The cost share/eradication program started in one form or another in the early 1980’s. At that time land owners with certain noxious weeds could apply for and receive herbicide to aid in the control of the weed infestation. There was no staffing to help land owners with the control work.
In the late 1990’s a cost share program for longspine sandbur and yellow starthistle(in the area where it is designated for control)was implemented. Staff was able to go out and survey properties with the presence of one of these weeds and flag areas of infestation. Then a commercial applicator was hired by the land owner to apply the herbicide. The land owner paid for the labor cost of the applicator and the weed board paid for the herbicide used.
The following list of weeds, are those that are targeted for cost share in 2020. If you have an infestation of one of the listed weeds you may qualify for cost share. The earlier in the season you contact us, the more likely it is we will be able to schedule the necessary work and the more likely we will still have the resources to do it. If you think you have one of the weeds on the list and you would like to participate in our cost share program, contact the office by phone, email or letter.
Any Class A Weed (PDF) (Meadow clary and Clary sage are in this category)
- Leafy spurge (PDF) – proven to be one of the hardest weeds to eradicate once it gets established, but control work every year can keep it from spreading to other properties/areas
- Longspine sandbur (PDF) – hard to keep up with this one as the seeds get stuck in tires, on clothing, on animals and can drop off anywhere, but if ALL seed production is prevented it can be eradicated in 3-5 years depending on how long it has been going to seed.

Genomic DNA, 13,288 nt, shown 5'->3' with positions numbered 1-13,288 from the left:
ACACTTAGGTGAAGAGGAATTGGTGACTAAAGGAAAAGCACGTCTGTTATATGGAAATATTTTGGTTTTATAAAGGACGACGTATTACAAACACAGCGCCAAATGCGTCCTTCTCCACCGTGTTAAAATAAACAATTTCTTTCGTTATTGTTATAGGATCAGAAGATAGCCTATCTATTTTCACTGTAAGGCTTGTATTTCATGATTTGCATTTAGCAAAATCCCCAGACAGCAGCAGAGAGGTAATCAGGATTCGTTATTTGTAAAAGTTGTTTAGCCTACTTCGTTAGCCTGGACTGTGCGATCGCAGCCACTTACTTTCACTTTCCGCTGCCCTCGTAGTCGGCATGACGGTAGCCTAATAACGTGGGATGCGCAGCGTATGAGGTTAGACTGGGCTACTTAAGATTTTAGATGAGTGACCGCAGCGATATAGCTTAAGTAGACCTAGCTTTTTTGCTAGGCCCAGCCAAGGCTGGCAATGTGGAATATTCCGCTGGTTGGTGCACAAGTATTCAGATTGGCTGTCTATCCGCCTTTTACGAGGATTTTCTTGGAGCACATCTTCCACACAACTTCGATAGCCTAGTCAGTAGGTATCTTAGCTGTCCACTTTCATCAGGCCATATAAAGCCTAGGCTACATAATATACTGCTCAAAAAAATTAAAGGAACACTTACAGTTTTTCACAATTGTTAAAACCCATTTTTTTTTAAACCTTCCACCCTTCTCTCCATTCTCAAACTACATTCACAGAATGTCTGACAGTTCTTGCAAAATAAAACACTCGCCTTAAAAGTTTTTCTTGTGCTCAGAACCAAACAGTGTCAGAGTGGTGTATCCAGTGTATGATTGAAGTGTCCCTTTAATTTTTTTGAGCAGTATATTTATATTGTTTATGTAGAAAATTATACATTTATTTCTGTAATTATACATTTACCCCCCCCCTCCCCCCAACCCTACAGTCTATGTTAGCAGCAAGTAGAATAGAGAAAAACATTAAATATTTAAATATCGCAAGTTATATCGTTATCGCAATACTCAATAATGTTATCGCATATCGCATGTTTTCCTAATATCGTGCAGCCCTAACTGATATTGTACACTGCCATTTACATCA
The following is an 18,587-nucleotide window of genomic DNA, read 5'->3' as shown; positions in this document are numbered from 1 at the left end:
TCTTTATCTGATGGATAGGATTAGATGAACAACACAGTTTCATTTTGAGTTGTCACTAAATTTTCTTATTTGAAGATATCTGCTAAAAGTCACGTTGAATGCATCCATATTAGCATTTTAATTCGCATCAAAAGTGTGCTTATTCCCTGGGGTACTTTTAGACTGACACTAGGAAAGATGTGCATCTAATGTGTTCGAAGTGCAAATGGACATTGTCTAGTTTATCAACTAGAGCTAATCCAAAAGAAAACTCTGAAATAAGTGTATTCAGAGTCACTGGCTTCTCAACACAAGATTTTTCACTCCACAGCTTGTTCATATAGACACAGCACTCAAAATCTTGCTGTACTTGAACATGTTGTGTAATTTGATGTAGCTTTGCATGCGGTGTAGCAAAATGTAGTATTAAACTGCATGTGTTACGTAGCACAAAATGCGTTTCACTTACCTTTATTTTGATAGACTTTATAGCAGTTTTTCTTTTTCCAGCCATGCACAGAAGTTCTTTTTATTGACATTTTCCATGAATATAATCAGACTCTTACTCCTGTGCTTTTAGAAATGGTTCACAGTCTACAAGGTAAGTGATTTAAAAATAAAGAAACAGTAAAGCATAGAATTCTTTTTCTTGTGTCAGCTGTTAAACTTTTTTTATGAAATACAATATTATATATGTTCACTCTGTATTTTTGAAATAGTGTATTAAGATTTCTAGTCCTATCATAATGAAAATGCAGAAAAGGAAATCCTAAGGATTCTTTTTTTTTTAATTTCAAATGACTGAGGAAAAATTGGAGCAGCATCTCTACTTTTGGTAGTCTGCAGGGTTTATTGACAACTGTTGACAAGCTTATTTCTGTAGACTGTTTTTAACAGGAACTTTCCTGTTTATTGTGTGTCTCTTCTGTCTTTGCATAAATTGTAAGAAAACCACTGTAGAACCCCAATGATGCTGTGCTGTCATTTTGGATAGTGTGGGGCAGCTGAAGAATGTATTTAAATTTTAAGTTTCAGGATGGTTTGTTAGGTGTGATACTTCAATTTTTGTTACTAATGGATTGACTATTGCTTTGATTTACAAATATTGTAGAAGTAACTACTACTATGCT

- Perennial pepperweed (PDF) – extremely limited in the county but due to the root system it may take at least 5-7 years of good control work to eradicate.
- Puncturevine (PDF) - another one that is extremely limited in the county. Eradication can be difficult because this plant can germinate from seed, grow and start producing seeds in two weeks’ time, and there are many flushes of seed germination throughout the summer months well into fall.
- Saltcedar (PDF) – currently we are not aware of any escaped infestations, but know there are quite a few ornamental plantings in the county. Any escaped infestations will need to be eradicated.
- Scotch broom – There are many ornamental varieties of broom plants. Most of them are not invasive but Scotch broom is. We do have some escaped populations in the county. If it is allowed to go to seed the seeds can last in the soil for 70+ years. It is a big problem on the west side of the state and we believe, due to the plants we find along forest roads, that seeds are unknowingly being transported here from the west side.
- Tansy ragwort (PDF) – A total of 6 known sites in the county, all are in open forest settings, 2 have been eradicated and we continue to work on the other 4. 2 of those other 4 are close to being eradicated.
- Scotch thistle (PDF) – This weed has been present in Stevens County for a long time, sometimes being brought in with contaminated hay or possibly seeds on equipment. Then getting spread further by birds and animals. We have been helping land owners since 2003, but we do have to limit how many years we can help each land owner.
- Yellow starthistle (PDF) – Even though this weed is an annual plant and spreads only by seed it has been extremely difficult to eradicate from properties. We have had to limit the number of years we can help each land owner.